|InterJournal Complex Systems, 565
|Manuscript Number: |
Submission Date: 20531
Revised On: 20603
Subject(s): CX.08, CX.43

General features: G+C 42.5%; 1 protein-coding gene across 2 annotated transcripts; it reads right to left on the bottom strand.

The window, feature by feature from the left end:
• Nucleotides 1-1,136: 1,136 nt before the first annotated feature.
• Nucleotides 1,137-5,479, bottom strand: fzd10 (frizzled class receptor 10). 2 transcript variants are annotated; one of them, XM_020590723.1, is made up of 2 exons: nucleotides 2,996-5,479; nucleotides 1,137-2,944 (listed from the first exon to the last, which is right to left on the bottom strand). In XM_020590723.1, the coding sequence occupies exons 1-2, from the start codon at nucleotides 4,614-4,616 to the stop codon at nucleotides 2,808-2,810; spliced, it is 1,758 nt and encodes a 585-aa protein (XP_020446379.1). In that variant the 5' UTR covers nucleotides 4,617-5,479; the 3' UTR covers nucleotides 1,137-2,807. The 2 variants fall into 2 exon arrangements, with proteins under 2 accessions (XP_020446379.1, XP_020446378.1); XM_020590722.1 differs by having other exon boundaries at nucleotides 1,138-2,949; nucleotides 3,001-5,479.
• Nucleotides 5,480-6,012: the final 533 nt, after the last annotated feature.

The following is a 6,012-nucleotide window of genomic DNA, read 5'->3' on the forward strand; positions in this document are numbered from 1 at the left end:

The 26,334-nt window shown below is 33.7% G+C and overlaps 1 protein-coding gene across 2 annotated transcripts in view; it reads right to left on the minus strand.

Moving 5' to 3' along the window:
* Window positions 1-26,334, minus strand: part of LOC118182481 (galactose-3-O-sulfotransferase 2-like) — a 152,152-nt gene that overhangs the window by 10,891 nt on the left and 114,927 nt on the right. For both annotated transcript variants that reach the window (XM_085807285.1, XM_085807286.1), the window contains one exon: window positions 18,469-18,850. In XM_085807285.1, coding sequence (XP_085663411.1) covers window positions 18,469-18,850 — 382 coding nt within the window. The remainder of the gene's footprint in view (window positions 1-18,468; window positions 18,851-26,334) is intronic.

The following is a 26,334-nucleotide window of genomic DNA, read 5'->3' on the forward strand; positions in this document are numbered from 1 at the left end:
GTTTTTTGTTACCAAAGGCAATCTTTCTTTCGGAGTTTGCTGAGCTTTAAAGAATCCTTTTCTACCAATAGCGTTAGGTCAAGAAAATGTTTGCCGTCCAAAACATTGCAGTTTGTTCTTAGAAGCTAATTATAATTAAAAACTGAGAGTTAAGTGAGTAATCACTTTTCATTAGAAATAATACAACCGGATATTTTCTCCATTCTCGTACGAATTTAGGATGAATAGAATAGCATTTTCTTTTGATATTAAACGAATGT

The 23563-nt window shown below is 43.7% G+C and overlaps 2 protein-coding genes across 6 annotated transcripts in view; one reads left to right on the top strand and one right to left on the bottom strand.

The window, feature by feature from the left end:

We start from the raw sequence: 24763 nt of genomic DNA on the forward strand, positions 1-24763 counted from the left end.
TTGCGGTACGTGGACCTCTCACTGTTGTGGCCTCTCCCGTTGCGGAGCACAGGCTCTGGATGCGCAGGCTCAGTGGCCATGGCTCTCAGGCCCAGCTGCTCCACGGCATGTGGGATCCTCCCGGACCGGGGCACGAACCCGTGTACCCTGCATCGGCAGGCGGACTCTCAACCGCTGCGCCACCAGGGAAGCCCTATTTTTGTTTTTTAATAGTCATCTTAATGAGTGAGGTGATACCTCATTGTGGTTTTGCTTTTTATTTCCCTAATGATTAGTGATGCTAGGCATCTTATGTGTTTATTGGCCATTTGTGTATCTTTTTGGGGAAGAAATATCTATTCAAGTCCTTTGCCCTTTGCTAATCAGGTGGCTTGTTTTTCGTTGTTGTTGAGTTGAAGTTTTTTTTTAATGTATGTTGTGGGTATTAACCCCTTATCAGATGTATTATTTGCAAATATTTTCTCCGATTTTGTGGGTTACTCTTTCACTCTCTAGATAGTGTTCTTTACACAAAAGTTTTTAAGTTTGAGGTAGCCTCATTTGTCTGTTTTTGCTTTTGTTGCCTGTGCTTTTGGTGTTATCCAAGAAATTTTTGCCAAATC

Self-Organizing Geography: by Gary G. Nelson and Peter M. Allen. In the 1970's, the U.S. Department of Transportation, inspired by Ilya Prigogine , sponsored work on self-organizing models of cities and regions. These nonequilibrium, evolutionary, models integrated land use and transport for long-range planning and have been adopted by some countries for regional and environmental planning. However, the work was never adopted by the intended market in the U.S.: The Metropolitan Planning Organizations (MPOs) that maintain regional models for 20-year long range plans as required for federal-aid transport project programming [Weiner, 1992]. The interest in integrating transport and land use models-in short, true models of human geography-has never gone away and efforts continue to revamp the conventional (non-integrated, deterministic, quasi-equilibrium) models used by almost all of the nearly 400 MPOs. But the divergence between theory and practice was clear from the beginning, in the debate between planners and highway engineers that resulted in the 1962 Highway Act that created the MPOs. It is often said that the highway program, now the federal-aid surface transport program, got the country out of the mud at the beginning of the 20th century, and into the muddle of congestion, pollution and sprawl by the middle of the last century. In lieu of real regional planning jurisdictions, the demands on MPOs to meet multiple regional goals have increased, but they have neither the models nor the process to deal with geographical complexity. The approach of this paper is to observe that a notion of scaled objects exists in the MPO process, but that these objects are mis-allocated from both a political and technical-capability perspective.
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